John Erasmus Rowlands, Gunner, 150556, Royal Garrison Artillery. John was the son of Frank and Mary Ann Rowlands, of 63, New Street, Burry Port, and he enlisted at Neath into the Royal Garrison Artillery. John served with the 101st Heavy Battery, which was part of the 64th Brigade, RGA attached to the Second Army. The Second Army was at Ypres during the summer of 1917, preparing for the great battles of Third Ypres, when John was killed in action on 8 June 1917. He was 29 years old, and is buried at Hop Store Cemetery, Belgium.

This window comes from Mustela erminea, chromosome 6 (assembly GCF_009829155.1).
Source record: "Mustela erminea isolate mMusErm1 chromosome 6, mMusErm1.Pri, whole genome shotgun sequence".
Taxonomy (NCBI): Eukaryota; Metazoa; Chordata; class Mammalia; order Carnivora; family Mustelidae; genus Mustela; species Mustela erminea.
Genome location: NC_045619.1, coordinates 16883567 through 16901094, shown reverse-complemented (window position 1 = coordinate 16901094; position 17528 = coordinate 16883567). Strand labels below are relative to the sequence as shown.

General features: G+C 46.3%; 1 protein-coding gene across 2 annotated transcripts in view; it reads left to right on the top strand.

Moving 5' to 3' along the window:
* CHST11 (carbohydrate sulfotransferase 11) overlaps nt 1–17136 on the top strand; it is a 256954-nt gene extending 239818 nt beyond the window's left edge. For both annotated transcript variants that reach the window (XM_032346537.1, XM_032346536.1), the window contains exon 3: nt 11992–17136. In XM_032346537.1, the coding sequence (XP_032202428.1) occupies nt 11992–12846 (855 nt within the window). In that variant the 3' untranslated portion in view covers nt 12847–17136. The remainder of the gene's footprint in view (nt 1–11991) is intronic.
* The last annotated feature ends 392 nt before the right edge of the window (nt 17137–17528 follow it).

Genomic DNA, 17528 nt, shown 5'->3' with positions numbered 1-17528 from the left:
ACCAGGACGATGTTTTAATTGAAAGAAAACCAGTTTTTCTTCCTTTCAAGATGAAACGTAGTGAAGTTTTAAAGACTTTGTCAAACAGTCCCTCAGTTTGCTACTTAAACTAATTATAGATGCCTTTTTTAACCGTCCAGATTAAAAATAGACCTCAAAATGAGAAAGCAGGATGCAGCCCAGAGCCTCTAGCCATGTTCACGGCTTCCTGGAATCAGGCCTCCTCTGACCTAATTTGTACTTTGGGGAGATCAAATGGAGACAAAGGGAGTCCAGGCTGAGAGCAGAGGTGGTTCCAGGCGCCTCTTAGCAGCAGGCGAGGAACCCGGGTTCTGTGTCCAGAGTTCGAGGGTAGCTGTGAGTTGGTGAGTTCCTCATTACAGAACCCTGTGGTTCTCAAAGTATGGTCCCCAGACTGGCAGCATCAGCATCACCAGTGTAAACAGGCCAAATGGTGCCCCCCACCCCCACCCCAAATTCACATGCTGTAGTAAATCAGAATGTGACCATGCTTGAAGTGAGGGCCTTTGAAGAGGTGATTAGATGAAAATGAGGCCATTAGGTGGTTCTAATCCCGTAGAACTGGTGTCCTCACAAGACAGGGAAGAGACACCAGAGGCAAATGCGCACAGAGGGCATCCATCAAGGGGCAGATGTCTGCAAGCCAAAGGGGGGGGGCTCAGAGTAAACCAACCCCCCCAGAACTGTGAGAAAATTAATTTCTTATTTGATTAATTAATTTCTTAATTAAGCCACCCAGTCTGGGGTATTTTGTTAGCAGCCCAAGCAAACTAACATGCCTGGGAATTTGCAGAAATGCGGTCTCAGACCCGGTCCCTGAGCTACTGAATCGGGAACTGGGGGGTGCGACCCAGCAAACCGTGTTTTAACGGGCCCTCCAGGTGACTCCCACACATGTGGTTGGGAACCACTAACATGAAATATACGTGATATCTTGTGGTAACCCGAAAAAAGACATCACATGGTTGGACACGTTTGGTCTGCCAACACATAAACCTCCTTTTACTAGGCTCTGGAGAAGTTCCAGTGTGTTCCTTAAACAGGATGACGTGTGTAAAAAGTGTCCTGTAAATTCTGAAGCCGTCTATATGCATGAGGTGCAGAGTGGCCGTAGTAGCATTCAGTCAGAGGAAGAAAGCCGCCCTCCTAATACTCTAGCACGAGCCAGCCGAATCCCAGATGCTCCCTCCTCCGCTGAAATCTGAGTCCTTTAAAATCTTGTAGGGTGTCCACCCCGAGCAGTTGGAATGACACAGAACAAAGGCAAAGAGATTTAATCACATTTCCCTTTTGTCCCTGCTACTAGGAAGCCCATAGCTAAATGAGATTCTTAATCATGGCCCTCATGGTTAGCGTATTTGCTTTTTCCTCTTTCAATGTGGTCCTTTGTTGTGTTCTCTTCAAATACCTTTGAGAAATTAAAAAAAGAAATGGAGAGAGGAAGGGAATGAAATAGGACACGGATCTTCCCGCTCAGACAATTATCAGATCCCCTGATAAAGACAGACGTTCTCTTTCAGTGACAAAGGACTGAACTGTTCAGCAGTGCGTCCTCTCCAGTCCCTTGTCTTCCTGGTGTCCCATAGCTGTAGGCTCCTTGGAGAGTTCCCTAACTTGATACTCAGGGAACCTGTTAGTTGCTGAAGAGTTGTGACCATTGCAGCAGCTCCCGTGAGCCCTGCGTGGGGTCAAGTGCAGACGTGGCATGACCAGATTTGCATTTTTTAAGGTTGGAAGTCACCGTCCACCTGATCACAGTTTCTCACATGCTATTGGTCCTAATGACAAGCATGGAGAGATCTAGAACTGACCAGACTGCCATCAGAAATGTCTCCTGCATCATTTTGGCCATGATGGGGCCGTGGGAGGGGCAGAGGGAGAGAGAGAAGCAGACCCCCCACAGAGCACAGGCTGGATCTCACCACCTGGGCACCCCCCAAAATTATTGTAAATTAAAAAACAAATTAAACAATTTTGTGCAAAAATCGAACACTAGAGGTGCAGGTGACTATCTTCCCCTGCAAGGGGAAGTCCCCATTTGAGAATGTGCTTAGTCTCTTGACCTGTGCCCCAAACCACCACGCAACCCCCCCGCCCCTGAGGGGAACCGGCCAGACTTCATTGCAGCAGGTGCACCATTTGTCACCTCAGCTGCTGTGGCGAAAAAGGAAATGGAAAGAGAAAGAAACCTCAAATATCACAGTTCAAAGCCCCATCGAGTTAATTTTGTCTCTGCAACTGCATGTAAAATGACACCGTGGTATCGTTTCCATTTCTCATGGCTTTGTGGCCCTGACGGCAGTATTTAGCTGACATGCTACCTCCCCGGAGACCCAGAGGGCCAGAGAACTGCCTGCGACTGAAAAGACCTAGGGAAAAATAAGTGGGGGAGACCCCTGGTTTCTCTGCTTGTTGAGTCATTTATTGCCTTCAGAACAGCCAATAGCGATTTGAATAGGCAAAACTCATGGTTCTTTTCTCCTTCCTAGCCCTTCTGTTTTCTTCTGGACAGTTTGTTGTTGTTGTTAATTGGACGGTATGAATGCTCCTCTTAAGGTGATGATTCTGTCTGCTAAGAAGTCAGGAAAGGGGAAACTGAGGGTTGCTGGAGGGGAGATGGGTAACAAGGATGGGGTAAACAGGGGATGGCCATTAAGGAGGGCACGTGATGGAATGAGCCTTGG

John Gwynfor Rowlands, Private, 99865, Machine Gun Corps. John was the son of David and Margaret Anne Rowlands, of 17, New Street, Burry Port. He enlisted at Llanelli into the Monmouth Regiment, but later transferred into the 34th Battalion, Machine Gun Corps, which was attached to the 34th Division. The Division moved to France during January 1916, and saw its first major action on the Somme, during the Battle of Albert, where it suffered very severe casualties during its part in the attack on La Boisselle. It then took part in the Battle of Bazentin, Battle of Pozieres and the Battle of Flers-Courcelette. The following year saw them fighting at Arras, during the First and Second Battles of the Scarpe, and the Battle of Arleux. In March 1918 the Division were in the St. Quentin sector, and were hit by the German Spring Offensive on 21 March. They fought here at the Battle of St Quentin, and this is where John was killed in action, on 21 March 1918. He was just 20 years old, and is commemorated on the Arras Memorial, France.